An international team of scientists based at Queen’s University Belfast has discovered a potential way to repair the nerve damage responsible for multiple sclerosis.
Researchers say the “landmark discovery” could lead to the first treatments that reverse the course of MS and other debilitating neurological disorders.
“Current therapies can limit or stop relapses in MS patients but they cannot repair the damage,” said Yvonne Dombrowski of Queen’s. “Our approach could repair damage as well as reducing attacks.”
The study, published in Nature Neuroscience, shows how immune cells called regulatory T-cells, or “T-regs”, can release a protein known as CCN3, which stimulates the rebuilding of myelin, a protective sheath that surrounds nerve fibres.
Autoimmune attacks can destroy myelin, causing symptoms of MS such as vision loss, pain and paralysis.
Although the research took place with laboratory mice and a human version of the procedure has not yet been developed for clinical trials, the Queen’s researchers said a treatment based on T-regs and CCN3 could “revolutionise” MS therapy.
MS is the most common neurological disease among young adults, affecting an estimated 2.3m people worldwide. A dozen drugs, with total annual sales of around $20bn, are available today to alleviate symptoms of MS, slow down its progression or reduce the severity and severity of relapses.
Companies producing MS treatments include Biogen, Novartis, Teva and Sanofi. “This exciting study gives us an important understanding of how myelin repair can be promoted, which could open up new areas for treatment development,” said Sorrel Bickley, head of biomedical research at the MS Society, the UK charity focusing on research and support for people affected by the disease. “We welcome this international collaboration led by Northern Ireland, where rates of MS are among the highest in the world,” she added. More than 4,500 people in Northern Ireland are affected by MS.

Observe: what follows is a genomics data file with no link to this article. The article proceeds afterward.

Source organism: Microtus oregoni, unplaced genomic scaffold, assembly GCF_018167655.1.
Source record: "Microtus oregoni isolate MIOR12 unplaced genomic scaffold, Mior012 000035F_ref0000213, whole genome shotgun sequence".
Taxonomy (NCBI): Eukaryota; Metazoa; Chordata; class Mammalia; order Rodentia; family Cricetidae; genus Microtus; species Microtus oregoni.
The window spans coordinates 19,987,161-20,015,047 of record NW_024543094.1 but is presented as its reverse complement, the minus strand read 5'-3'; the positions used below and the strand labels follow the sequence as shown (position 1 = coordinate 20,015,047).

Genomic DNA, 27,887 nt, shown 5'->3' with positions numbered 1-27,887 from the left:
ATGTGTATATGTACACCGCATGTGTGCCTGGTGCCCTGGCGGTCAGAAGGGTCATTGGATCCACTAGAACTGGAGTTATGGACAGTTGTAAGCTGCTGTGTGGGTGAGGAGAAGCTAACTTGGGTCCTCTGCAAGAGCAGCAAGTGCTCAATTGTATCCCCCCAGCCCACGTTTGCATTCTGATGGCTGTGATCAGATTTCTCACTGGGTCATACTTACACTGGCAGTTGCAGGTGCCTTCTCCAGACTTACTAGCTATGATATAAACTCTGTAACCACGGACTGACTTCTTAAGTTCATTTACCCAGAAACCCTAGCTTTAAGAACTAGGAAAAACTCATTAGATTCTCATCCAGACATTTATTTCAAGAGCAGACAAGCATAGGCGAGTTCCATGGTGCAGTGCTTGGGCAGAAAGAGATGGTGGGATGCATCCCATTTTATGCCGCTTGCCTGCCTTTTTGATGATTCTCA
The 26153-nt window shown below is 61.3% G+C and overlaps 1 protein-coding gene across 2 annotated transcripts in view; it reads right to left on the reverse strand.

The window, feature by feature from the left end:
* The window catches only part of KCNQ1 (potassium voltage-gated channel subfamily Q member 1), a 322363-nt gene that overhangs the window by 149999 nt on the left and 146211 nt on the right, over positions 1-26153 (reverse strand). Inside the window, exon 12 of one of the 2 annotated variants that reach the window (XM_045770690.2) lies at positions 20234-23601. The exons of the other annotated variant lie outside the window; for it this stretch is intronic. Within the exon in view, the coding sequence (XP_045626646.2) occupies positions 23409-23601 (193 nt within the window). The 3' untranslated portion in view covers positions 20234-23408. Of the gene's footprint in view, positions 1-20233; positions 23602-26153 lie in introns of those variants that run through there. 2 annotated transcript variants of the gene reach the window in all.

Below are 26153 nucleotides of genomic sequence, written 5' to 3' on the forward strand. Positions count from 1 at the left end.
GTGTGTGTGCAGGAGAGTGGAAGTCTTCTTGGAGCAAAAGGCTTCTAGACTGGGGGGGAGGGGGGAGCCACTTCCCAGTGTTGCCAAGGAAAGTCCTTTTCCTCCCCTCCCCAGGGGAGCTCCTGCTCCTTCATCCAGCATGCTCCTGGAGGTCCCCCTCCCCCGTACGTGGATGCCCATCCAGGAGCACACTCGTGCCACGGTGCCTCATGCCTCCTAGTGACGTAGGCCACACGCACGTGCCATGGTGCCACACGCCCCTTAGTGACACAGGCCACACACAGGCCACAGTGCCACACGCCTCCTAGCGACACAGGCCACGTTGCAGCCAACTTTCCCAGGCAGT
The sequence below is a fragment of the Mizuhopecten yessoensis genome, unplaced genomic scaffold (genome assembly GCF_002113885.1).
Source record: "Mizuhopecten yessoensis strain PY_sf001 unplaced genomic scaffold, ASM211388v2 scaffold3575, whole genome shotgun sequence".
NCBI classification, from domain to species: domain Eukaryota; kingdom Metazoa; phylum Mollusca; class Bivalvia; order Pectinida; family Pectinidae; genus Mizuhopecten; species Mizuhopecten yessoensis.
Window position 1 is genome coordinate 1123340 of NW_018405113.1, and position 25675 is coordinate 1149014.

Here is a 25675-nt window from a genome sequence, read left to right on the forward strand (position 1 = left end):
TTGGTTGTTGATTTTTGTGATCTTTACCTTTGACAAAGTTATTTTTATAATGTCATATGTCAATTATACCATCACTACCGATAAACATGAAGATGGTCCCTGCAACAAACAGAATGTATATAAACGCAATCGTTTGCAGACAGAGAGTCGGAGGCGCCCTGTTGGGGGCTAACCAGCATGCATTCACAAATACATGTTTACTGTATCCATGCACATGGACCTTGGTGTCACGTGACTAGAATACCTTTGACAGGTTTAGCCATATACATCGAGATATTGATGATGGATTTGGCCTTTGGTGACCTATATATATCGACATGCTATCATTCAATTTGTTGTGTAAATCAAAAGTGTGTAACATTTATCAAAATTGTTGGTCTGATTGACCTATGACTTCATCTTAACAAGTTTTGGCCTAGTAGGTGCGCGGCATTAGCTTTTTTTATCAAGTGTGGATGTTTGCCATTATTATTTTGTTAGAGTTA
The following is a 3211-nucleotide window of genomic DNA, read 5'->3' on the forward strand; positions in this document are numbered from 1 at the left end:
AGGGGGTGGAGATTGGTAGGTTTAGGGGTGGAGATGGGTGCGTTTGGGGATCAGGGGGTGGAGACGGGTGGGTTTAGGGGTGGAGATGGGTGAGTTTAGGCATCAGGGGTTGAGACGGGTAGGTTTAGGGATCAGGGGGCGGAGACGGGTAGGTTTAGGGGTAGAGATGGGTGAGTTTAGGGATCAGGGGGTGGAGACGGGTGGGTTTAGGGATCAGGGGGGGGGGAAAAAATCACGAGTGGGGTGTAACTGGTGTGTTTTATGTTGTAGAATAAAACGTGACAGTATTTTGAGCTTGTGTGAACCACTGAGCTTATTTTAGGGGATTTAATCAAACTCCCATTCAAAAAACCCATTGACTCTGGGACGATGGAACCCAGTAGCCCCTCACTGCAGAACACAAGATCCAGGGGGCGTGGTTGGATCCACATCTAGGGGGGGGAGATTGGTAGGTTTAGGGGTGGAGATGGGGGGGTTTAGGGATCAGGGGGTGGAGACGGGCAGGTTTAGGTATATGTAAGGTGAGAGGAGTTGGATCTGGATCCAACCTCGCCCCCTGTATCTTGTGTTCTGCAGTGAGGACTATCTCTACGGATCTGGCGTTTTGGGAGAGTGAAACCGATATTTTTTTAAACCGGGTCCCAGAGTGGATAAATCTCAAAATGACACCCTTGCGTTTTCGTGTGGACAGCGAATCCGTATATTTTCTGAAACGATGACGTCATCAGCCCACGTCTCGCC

The Queen’s scientists, working with researchers at universities in England, Scotland, Ireland, France and the US, carried out a series of experiments with mice genetically engineered or chemically treated to develop the rodent equivalent of MS.
They first discovered that when T-reg immune cells are transplanted into MS mice, missing myelin begins to grow back. This recovery takes place because T-regs stimulate stem cells in the brain to mature into oligodendrocytes, the specialist cells that make myelin.
On further investigation, the researchers found that T-regs achieved this effect by secreting CCN3 — and that treatment with the protein on its own led to regrowth of myelin in mice. CCN3 was previously known as one of many molecules involved in regulating cell growth, but not recognised as a promoter of myelination. Further studies with human T-reg cells will be required to pave the way for clinical trials of CCN3 or a drug derived from it, said Dr Dombrowski. “We don’t want to raise hopes prematurely in MS patients,” she added.